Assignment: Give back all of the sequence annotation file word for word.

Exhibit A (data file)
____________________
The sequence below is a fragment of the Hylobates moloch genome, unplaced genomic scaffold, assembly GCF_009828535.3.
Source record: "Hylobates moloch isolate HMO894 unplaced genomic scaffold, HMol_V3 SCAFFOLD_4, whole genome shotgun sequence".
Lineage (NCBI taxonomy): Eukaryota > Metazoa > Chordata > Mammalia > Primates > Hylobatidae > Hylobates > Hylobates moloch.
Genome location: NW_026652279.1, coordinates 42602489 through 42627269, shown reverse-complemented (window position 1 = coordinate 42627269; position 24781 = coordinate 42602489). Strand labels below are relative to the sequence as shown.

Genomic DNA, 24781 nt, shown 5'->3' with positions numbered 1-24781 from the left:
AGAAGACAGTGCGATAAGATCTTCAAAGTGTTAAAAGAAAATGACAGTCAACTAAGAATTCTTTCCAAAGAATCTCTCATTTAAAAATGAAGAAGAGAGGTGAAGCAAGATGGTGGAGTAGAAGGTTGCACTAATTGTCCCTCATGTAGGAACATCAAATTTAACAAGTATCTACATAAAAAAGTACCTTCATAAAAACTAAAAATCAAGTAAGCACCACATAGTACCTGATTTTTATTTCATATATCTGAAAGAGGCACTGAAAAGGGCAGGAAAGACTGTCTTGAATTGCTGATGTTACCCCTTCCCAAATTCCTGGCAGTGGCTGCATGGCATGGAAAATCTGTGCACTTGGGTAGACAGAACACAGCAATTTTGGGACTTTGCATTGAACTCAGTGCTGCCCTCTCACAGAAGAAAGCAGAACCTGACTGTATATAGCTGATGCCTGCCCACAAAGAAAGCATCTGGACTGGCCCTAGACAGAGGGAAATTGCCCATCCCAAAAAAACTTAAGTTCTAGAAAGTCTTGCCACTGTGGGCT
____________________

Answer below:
The sequence below is a fragment of the Hylobates moloch genome, unplaced genomic scaffold, assembly GCF_009828535.3.
Source record: "Hylobates moloch isolate HMO894 unplaced genomic scaffold, HMol_V3 SCAFFOLD_4, whole genome shotgun sequence".
Lineage (NCBI taxonomy): Eukaryota > Metazoa > Chordata > Mammalia > Primates > Hylobatidae > Hylobates > Hylobates moloch.
Genome location: NW_026652279.1, coordinates 42602489 through 42627269, shown reverse-complemented (window position 1 = coordinate 42627269; position 24781 = coordinate 42602489). Strand labels below are relative to the sequence as shown.

Genomic DNA, 24781 nt, shown 5'->3' with positions numbered 1-24781 from the left:
AGAAGACAGTGCGATAAGATCTTCAAAGTGTTAAAAGAAAATGACAGTCAACTAAGAATTCTTTCCAAAGAATCTCTCATTTAAAAATGAAGAAGAGAGGTGAAGCAAGATGGTGGAGTAGAAGGTTGCACTAATTGTCCCTCATGTAGGAACATCAAATTTAACAAGTATCTACATAAAAAAGTACCTTCATAAAAACTAAAAATCAAGTAAGCACCACATAGTACCTGATTTTTATTTCATATATCTGAAAGAGGCACTGAAAAGGGCAGGAAAGACTGTCTTGAATTGCTGATGTTACCCCTTCCCAAATTCCTGGCAGTGGCTGCATGGCATGGAAAATCTGTGCACTTGGGTAGACAGAACACAGCAATTTTGGGACTTTGCATTGAACTCAGTGCTGCCCTCTCACAGAAGAAAGCAGAACCTGACTGTATATAGCTGATGCCTGCCCACAAAGAAAGCATCTGGACTGGCCCTAGACAGAGGGAAATTGCCCATCCCAAAAAAACTTAAGTTCTAGAAAGTCTTGCCACTGTGGGCT